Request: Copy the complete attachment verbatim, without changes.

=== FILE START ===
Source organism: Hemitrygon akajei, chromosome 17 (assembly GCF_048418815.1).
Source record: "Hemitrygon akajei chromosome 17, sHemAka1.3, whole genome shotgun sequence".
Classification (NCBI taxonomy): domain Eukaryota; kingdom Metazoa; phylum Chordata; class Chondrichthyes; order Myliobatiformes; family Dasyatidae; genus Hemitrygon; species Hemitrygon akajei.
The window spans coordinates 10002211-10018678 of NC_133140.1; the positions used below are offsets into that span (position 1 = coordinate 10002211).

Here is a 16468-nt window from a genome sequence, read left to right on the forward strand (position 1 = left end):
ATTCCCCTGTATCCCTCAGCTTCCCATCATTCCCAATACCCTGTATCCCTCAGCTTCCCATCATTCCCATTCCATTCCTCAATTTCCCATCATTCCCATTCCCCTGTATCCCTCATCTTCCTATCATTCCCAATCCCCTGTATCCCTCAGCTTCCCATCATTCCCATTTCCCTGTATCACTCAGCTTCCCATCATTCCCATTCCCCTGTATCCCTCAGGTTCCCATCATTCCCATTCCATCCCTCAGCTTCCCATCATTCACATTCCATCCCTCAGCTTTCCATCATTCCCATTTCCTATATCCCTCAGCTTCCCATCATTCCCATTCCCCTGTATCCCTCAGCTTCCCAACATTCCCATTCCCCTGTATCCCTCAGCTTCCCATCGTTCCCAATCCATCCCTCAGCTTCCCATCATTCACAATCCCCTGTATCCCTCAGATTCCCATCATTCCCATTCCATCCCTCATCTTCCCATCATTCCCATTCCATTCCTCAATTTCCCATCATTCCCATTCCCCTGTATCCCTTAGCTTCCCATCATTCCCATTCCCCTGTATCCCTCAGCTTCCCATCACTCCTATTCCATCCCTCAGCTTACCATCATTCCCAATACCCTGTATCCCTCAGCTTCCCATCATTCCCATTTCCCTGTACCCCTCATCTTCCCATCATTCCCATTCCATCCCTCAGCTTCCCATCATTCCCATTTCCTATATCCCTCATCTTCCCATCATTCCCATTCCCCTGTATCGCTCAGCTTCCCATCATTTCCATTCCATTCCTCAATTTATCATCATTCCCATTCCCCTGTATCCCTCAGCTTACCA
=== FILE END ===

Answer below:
Source organism: Hemitrygon akajei, chromosome 17 (assembly GCF_048418815.1).
Source record: "Hemitrygon akajei chromosome 17, sHemAka1.3, whole genome shotgun sequence".
Classification (NCBI taxonomy): domain Eukaryota; kingdom Metazoa; phylum Chordata; class Chondrichthyes; order Myliobatiformes; family Dasyatidae; genus Hemitrygon; species Hemitrygon akajei.
The window spans coordinates 10002211-10018678 of NC_133140.1; the positions used below are offsets into that span (position 1 = coordinate 10002211).

Here is a 16468-nt window from a genome sequence, read left to right on the forward strand (position 1 = left end):
ATTCCCCTGTATCCCTCAGCTTCCCATCATTCCCAATACCCTGTATCCCTCAGCTTCCCATCATTCCCATTCCATTCCTCAATTTCCCATCATTCCCATTCCCCTGTATCCCTCATCTTCCTATCATTCCCAATCCCCTGTATCCCTCAGCTTCCCATCATTCCCATTTCCCTGTATCACTCAGCTTCCCATCATTCCCATTCCCCTGTATCCCTCAGGTTCCCATCATTCCCATTCCATCCCTCAGCTTCCCATCATTCACATTCCATCCCTCAGCTTTCCATCATTCCCATTTCCTATATCCCTCAGCTTCCCATCATTCCCATTCCCCTGTATCCCTCAGCTTCCCAACATTCCCATTCCCCTGTATCCCTCAGCTTCCCATCGTTCCCAATCCATCCCTCAGCTTCCCATCATTCACAATCCCCTGTATCCCTCAGATTCCCATCATTCCCATTCCATCCCTCATCTTCCCATCATTCCCATTCCATTCCTCAATTTCCCATCATTCCCATTCCCCTGTATCCCTTAGCTTCCCATCATTCCCATTCCCCTGTATCCCTCAGCTTCCCATCACTCCTATTCCATCCCTCAGCTTACCATCATTCCCAATACCCTGTATCCCTCAGCTTCCCATCATTCCCATTTCCCTGTACCCCTCATCTTCCCATCATTCCCATTCCATCCCTCAGCTTCCCATCATTCCCATTTCCTATATCCCTCATCTTCCCATCATTCCCATTCCCCTGTATCGCTCAGCTTCCCATCATTTCCATTCCATTCCTCAATTTATCATCATTCCCATTCCCCTGTATCCCTCAGCTTACCA